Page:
Film school applications are on the rise. In fact, according to the “New York Times,” at the University of Southern California, 4,800 film school applicants applied for fewer than 300 available slots. From USC to UCLA to NYU’s Tisch School of the Arts to the University of Texas, there are a ton of applicants for very few slots. While the same is true at highly competitive colleges (film school or not) including Ivy League colleges, it makes sense for the demand to be high for an outstanding liberal arts education. It doesn’t make sense that the demand is so high to go to film school.
One does not have to go to NYU, UCLA, or USC to make it in Hollywood. One does not need to major in film or television at a school other than the aforementioned three. One doesn’t even have to take a film or television class in college! In fact, it may even help you in your film or television career if you steer away from studying film or TV in college! You may be wondering by now how at all this makes sense.
Rather than be like everyone else, wouldn’t it be nice to know something about American history…if your future company ends up developing an historic miniseries on New World explorers? What specialty does a communications degree lend you? And film? You can learn about film through on the job training. A college professor may be able to teach you about film noir and all of these fancy phrases you’ve never heard of but he/she may not know the intricacies of the feature film and TV development process. They’re not going to know that The CW is looking to buy less teenage and more adult dramas this coming development cycle. They’re not going to know that ABC will not buy a drama series set in the world of journalism. They just won’t.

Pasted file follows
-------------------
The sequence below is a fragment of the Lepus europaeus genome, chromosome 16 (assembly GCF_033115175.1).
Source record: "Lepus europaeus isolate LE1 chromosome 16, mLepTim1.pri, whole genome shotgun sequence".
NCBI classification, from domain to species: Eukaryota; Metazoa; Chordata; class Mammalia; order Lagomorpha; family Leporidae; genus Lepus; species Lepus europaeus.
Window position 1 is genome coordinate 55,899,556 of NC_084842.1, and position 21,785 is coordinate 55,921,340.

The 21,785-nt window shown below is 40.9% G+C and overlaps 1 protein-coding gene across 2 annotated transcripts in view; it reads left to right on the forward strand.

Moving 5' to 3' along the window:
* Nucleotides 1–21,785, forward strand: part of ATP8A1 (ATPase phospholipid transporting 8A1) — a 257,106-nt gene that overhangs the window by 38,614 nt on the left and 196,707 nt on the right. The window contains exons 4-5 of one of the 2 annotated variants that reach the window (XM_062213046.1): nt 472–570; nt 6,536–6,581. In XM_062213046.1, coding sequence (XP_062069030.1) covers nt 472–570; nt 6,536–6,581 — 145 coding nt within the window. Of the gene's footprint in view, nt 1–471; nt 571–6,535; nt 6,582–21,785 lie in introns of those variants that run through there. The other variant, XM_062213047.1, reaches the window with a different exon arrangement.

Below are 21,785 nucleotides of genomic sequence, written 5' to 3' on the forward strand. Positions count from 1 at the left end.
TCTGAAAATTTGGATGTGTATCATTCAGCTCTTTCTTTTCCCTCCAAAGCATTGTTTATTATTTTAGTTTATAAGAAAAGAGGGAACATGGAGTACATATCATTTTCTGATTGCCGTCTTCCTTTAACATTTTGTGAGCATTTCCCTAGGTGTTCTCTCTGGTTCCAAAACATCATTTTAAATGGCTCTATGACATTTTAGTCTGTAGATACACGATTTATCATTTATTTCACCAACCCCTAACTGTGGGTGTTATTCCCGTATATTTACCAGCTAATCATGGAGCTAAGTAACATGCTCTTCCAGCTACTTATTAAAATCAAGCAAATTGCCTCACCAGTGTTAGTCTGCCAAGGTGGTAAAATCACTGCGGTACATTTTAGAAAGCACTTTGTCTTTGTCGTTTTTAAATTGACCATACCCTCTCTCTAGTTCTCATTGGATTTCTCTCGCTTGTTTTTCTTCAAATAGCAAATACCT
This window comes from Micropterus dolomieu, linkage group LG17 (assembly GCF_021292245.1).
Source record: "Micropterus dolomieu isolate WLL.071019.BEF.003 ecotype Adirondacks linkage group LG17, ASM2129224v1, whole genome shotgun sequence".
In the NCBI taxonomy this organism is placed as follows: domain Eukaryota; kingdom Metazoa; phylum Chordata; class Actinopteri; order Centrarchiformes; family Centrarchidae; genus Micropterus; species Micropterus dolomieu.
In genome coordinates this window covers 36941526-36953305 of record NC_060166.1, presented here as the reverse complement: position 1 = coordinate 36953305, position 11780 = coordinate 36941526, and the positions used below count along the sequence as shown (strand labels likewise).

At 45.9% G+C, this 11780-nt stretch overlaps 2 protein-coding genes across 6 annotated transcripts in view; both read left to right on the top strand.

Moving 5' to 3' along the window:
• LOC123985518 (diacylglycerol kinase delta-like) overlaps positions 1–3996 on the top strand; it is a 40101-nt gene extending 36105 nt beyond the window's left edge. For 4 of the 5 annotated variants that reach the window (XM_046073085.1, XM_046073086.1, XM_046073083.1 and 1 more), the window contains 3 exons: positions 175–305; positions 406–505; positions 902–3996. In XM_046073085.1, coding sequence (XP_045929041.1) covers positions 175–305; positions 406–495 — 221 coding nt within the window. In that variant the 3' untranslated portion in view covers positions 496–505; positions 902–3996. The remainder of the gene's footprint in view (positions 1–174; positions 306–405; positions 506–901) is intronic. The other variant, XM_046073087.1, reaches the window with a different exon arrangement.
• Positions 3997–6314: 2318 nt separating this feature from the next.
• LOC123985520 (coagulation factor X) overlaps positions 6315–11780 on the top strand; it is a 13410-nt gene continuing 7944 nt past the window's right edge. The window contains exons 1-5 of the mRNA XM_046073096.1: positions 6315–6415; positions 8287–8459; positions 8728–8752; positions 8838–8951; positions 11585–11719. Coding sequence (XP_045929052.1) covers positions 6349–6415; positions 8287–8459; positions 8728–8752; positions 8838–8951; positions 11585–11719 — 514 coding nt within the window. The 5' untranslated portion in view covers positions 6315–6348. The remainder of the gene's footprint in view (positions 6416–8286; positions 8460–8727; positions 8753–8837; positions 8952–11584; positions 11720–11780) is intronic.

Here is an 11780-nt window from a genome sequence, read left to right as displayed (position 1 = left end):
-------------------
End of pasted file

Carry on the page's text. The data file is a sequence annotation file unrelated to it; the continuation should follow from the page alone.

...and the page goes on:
The fact is, in order to succeed in Hollywood, you usually have to pay your dues. Are there exceptions? Yes. If well connected, you may not have to serve for years as an assistant to a Hollywood writer, producer, director, or executive. But most people just don’t have those connections and move to Hollywood chasing their dreams.
Many higher-ups in Hollywood actually look down on film school. They worked their way up from the mailroom (and then an assistant desk). And so, in their minds, should the next person. It’s only fair. Additionally, students often come out of film school arrogant and naive, thinking they know how to make great movies. In Hollywood, this kind of attitude doesn’t sit well.
That said, if your goal is still to gain admission to film school, nobody can be more helpful to help you gain admission to these programs than us. But we wouldn’t be doing our jobs right if we didn’t first let you know about other options that are out there for you! We’ll be exploring this topic again in the near future. In the meantime, for more information, check out our blog on The Ivy League and Hollywood.
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